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Wednesday, May 22, 2024

Slapp Happy - Sort Of (1972 germany / uk / us, brilliant art avant garde prog rock, 2024 japan SHM remaster and expanded)

Sort Of’s default setting is a pop Beefheart sketch. Sometimes this is vastly improved by ebullient and chaotic free jazz sax, as on ‘Paradise Express’, and sometimes not, as on the slight ‘Tutankhamun’. The seven-minute ‘Mono Plane’ is a masterpiece of this, though, where Faust’s rhythm section elevates the song far beyond its obvious debt to Beefheart’s ‘Mirror Man’ and into slamming, vice-tight avant-funk.

Faust had sounded primitivist and hypnotic like the Velvet Underground before – not least on their recently recorded ‘It’s A Rainy Day, Sunshine Girl’ – but never the prettier and more melodic version of the group. ‘Blue Flower’, sung by Dagmar Krause, is the latter.

Nobody gets a first prize for imitation, but ‘Blue Flower’ is an early version of a certain type of VU pastiche that would become ubiquitous across UK indie records about fifteen years later (and it’s to be mourned that more people will have heard Mazzy Star’s boring cover version than the triumphant original). Likewise, a thrillingly scrappy instrumental built on a twanging Shadows-style lead line somehow manages to predict the wonky guitar exuberance of Postcard Records. On the mournful ‘Small Hands Of Stone’, the arrangement mixes Canterbury with cabaret, and is the first recorded suggestion of Dagmar Krause’s interest in Weimar-era song and the work of Brecht, Weill and Eisler. This would become a vocation for the singer across her career.

Listeners can only make an educated guess as to what the experience of working with Slapp Happy might have done for Faust. Certainly, between 1972’s Sort Of and 1973’s Faust IV there’s an audible admission of pop ideas, brightness and melody that surfaces on now revered tracks like ‘Jennifer’ and ‘The Sad Skinhead’. These were not shades that were particularly audible on the first two Faust records. Though Slapp Happy are almost never considered when people write about Faust, it’s just as much a part of the German group’s white hot 1971-75 lifespan as the Tony Conrad collaboration Outside The Dream Syndicate.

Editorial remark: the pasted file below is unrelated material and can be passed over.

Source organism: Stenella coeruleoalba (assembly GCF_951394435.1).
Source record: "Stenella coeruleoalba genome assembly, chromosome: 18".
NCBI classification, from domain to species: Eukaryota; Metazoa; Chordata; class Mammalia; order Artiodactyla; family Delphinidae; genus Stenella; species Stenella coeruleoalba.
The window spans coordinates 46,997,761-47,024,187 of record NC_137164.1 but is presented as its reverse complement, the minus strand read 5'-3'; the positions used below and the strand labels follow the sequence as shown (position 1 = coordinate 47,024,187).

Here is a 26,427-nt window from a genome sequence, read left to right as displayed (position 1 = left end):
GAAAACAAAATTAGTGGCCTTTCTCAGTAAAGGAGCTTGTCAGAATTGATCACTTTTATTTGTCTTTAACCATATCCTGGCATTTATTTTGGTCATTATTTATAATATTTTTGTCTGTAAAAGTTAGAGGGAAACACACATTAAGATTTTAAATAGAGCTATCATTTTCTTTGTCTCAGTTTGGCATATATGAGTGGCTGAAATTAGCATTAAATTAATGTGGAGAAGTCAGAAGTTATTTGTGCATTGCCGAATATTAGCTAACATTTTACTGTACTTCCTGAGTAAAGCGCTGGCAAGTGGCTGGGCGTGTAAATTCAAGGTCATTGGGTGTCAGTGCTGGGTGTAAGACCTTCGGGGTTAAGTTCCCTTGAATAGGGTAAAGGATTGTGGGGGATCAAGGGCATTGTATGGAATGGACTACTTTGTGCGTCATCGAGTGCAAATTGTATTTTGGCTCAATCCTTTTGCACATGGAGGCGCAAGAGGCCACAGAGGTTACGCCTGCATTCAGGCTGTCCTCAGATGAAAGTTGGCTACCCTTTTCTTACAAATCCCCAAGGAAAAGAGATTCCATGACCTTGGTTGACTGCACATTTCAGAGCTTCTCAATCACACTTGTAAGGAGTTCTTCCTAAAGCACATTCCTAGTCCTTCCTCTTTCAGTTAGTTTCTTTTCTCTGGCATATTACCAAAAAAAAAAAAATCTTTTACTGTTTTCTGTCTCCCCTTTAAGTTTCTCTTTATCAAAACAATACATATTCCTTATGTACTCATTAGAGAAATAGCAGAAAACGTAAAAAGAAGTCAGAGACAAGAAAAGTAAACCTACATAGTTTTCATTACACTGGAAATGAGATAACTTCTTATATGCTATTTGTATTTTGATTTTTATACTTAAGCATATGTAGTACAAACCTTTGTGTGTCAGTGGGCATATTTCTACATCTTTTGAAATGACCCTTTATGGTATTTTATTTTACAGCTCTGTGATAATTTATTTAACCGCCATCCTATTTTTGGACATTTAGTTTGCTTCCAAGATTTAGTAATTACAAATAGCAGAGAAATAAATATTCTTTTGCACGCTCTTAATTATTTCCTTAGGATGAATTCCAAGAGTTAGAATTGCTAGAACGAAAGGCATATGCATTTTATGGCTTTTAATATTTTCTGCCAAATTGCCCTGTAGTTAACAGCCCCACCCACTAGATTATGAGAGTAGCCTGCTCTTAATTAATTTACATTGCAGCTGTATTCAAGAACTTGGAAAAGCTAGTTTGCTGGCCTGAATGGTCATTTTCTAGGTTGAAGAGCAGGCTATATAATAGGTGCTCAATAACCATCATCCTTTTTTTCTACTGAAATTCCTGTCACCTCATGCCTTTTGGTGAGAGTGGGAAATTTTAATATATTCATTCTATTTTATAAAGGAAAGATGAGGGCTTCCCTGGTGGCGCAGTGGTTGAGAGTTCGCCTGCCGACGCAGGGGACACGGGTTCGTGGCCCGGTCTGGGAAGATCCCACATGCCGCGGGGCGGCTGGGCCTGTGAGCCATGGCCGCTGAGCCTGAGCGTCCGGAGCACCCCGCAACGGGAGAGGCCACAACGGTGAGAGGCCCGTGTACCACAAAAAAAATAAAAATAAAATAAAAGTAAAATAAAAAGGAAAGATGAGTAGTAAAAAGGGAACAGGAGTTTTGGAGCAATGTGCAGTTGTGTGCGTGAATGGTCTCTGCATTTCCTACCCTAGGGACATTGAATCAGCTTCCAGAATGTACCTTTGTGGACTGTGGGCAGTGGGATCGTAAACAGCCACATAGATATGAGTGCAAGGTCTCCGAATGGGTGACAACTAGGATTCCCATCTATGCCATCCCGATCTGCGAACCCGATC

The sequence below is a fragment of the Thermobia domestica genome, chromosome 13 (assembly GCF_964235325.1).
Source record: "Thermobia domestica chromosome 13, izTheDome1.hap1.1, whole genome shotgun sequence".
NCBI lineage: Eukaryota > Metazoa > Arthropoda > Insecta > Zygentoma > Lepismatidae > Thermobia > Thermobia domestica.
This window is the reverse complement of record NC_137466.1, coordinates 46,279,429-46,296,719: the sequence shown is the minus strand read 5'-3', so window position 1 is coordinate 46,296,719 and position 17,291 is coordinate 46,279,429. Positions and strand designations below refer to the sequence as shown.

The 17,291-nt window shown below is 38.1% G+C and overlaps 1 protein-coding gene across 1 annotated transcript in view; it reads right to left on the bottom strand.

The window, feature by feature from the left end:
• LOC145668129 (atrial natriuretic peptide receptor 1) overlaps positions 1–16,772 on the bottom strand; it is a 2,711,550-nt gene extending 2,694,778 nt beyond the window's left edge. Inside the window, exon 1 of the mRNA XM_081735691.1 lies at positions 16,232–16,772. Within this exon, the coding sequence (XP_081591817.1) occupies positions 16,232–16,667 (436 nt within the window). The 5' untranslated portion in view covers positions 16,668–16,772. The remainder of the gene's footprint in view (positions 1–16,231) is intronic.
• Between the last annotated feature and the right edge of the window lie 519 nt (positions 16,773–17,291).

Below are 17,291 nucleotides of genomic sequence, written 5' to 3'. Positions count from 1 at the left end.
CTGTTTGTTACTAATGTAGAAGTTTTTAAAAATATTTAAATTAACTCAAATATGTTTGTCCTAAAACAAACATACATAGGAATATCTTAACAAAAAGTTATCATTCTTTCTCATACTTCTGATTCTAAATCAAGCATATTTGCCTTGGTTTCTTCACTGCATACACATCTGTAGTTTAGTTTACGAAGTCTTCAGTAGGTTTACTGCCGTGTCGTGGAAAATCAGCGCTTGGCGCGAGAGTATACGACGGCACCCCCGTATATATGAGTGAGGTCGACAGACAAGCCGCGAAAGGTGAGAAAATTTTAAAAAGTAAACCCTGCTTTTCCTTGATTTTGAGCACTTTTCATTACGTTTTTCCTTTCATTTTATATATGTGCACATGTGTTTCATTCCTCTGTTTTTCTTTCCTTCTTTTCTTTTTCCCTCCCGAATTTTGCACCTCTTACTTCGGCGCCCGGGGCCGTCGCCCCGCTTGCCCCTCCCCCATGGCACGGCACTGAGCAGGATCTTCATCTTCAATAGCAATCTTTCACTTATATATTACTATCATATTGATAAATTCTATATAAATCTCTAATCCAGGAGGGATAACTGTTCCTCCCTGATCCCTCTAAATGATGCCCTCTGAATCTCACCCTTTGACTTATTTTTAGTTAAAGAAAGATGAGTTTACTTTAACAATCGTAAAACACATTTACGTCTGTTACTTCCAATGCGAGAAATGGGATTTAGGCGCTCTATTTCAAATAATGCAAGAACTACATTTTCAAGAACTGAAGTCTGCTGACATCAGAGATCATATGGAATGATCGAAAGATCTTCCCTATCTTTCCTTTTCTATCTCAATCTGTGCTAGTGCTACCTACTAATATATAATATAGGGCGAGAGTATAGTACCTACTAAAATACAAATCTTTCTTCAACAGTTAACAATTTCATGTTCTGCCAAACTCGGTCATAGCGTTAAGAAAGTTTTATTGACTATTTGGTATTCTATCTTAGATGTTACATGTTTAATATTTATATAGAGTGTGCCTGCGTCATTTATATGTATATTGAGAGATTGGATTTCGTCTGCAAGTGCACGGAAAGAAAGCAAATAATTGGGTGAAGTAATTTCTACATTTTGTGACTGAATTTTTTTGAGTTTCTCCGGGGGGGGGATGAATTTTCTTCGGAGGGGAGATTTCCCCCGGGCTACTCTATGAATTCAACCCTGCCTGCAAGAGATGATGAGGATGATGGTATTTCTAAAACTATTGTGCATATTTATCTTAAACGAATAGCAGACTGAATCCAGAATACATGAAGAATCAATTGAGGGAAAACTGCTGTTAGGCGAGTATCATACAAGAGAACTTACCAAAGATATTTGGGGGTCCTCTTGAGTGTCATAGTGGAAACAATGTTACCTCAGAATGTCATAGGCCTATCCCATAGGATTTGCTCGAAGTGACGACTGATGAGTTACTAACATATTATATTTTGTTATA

Sort Of was released to little fuss in Germany and the UK, but Robert Wyatt’s championing of the record led them to sign straight away with Virgin. They recorded another album with the Faust rhythm section, which Virgin asked them to re-record with other musicians as 1974’s Casablanca Moon (the Faust recording only surfacing in 1980 as Acnalbasac Noom).

By that point, Slapp Happy were growing closer to labelmates Henry Cow. Where Slapp Happy were playful and optimistic, the music of Henry Cow was wintry, austere and far more beholden to complex time signatures. Those distinctions became apparent when the two groups consummated their merger, a move which produced two albums in twelve months, but really became an acquisition. When Blegvad and Moore decided to walk, Krause stayed put in the Cow. This ended Slapp Happy in 1975, but public apathy and record label indifference prompted a Henry Cow split three years later regardless.

Then something strange happened. The seemingly intractable differences brought about punk appeared to thaw after just three years. In 1979, Virgin records told the NME: “XTC are, if you like, carrying on in the tradition of Henry Cow and Slapp Happy.” That’s a funny way to speak about artists who the label had lost interest in only three years ago. It didn’t stop there. This Heat had been recommended to Anthony Moore by David Cunningham of the Flying Lizards, who was aware that Moore knew about tape loop experiments better than almost anyone in London. Anthony Moore co-produced This Heat’s 1979 debut. 
by  Fergal Kinney, 15 September 2023

1. Peter's Intro Poem - 1:26
2. Just A Conversation - 4:08
3. Paradise Express - 2:40
4. I Got Evil - 2:35
5. Little Girl's World - 3:36
6. Tutankhamun - 2:18
7. Mono Plane - 6:54
8. Blue Flower - 5:23
9. I'm All Alone - 2:54
10.Who's Gonna Help Me Now - 2:30
11.Small Hands Of Stone - 4:45
12.Sort Of - 2:24
13.Heading For Kyoto - 3:18
14.Here's Little Something - 3:15
15.War - 3:17
All compositions by Peter Blegvad, Anthony Moore
Bonus Tracks 14-15 recorded Live in June 25 1974 for John Peel, and broadcasted July 16 1974

*Peter Blegvad – Guitar, Saxophone, Vocals
*Dagmar Krause (credited as "Daggi") – Vocals, Tambourine, Piano, Woodblock
*Anthony Moore – Guitar, Keyboards, Vocals
*Gunter Wusthoff – Saxophone on "Paradise Express" and "I'm All Alone"
*Werner "Zappi" Diermaier – Drums
*Jean-Herve Peron – Bass guitar
(Tracks 14,15)
*Robert Wyatt Ellidge - Drums, Voices
*Fred Frith - Guitars, Violin
*Lindsey Cooper - Bassoon
*Geoff Leigh - Saxophone
*Jeff Clyne - Bass

1974  Slapp Happy - Acnalbasac Noom (2005 extra tracks remaster)